We recently had a Spodden Valley Explorers event at Whitworth family fun day, where a few of us went down in our exploring gear and welcomed new explorers, helping them make badges and inviting them to share their stories of the area. This was to raise awareness of the Spodden Valley Revealed Project. It was great seeing both kids and adults alike join in on the fun, and wonderful how excited everyone was when the final badges came out. I have to say I got a bit too enthusiastic about the badge making myself. I feel as though badge making brings out the inner child in everyone, though some people won’t readily admit it!

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I have also been helping with the 50 Years of Mid Pennine Arts project, and have found reading through the old programmes and press cuttings really interesting, as I am scanning them in preparation for the digital archive. This sometimes proves to be quite hilarious, when any member of the team finds a particularly funny story or headline. Though we do sometimes have to drag ourselves out of the time warp, as you could get lost in them for days!

Along with the many lovely and wonderful people I have been given the opportunity to meet, I am very excited to say that this week I will be meeting the artist Lucy Birbeck, who is creating the flags for Burnley Canal Festival. I can’t wait to know a bit more about her working process, and I feel I have lots to learn from her.

Four weeks has flown by, and I can’t quite believe how much I have already learned at MPA. I always start each day with excitement when thinking about all the projects that are in progress, and I am so excited about the parts I am going to be here to see all the way through – like Burnley Canal Festival! I can’t wait to learn more from the kind and helpful team at MPA and all those I encounter while working here, and I would like to thank everyone I have met so far for being so friendly and great.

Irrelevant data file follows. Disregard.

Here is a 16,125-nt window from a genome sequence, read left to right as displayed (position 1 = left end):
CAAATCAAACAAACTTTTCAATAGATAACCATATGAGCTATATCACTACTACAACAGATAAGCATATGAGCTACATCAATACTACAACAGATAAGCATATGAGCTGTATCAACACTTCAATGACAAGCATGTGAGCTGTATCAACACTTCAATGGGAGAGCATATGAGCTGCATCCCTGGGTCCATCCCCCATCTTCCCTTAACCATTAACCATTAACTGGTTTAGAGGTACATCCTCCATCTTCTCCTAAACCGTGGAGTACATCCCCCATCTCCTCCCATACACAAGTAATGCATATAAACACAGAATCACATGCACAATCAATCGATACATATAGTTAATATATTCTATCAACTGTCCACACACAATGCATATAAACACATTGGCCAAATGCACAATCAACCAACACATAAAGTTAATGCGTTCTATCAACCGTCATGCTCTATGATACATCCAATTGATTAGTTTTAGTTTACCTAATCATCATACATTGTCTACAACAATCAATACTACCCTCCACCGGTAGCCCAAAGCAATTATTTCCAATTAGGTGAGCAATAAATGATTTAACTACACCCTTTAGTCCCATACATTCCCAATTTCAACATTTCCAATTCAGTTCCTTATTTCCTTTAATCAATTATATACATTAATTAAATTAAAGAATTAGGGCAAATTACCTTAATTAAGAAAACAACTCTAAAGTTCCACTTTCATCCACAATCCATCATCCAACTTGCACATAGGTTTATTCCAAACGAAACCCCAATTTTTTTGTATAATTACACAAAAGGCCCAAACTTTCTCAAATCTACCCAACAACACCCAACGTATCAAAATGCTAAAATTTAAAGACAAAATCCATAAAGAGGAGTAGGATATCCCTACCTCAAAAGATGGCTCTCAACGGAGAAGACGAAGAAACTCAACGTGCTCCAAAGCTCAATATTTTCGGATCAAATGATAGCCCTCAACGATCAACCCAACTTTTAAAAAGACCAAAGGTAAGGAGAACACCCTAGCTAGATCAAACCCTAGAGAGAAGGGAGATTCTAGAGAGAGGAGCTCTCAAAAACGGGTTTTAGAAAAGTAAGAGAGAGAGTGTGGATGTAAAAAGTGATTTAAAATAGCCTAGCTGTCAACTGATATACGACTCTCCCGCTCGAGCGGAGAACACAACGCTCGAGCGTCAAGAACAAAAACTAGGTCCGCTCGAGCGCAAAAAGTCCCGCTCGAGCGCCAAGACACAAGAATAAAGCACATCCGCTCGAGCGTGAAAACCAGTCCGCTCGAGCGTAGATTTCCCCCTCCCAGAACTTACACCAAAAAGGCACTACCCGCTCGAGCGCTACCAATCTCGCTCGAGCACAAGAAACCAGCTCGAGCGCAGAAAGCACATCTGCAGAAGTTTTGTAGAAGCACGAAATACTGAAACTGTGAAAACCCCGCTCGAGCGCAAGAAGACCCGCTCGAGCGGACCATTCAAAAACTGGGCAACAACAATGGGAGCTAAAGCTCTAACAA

Penzance to Burnley – Day 51

Long-time supporter and Friend of MPA, Barbara Sanders, is undertaking the most extraordinary feat this spring. Barbara is walking from Penzance to Burnley and is asking people to support her efforts by donations to MPA.

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Yesterday Barbara reached 1,000 kilometres which is 625 miles and 35,605 metres of ascent!  Getting to this point certainly hasn’t been easy.  Since we last updated on her progress she’s endured more dreadful weather.  But more worryingly she also slipped on a tree root on the 15th April and has a possible fracture in her arm. She had to go to Shrewsbury hospital to get it checked out, but the results of whether it was fractured or not were inconclusive.  So back to the hospital for more tests the day after and the consultant thought that her arm did have a small fracture.  Fitted with a removable splint and the consultant’s advice that she should carry on if she wanted to, she headed back to the trail.

Barbara had some concerns about whether she would be able to put up her tent etc, so she devised a new plan.  She jettisoned the heavy camping gear, at least temporarily, and added a few more B&B’s and hostels to the schedule.

There is no doubt that Barbara is one tenacious lady, she isn’t going to let anything stop her!

Yesterday she arrived in Uttoxeter after three days of green ways, Sustrans bike routes and canals. Her arm is getting easier but she’s still using the splint full time. Today, with a fair wind behind her she should reach the peak district.

So far Barbara has raised the wonderful total of £592, but this magnificent effort deserves more.  If you can help, contributions to Barbara’s fundraising can be made via Just Giving.

Look out for updates on Barbara’s progress on this blog and on our Facebook page.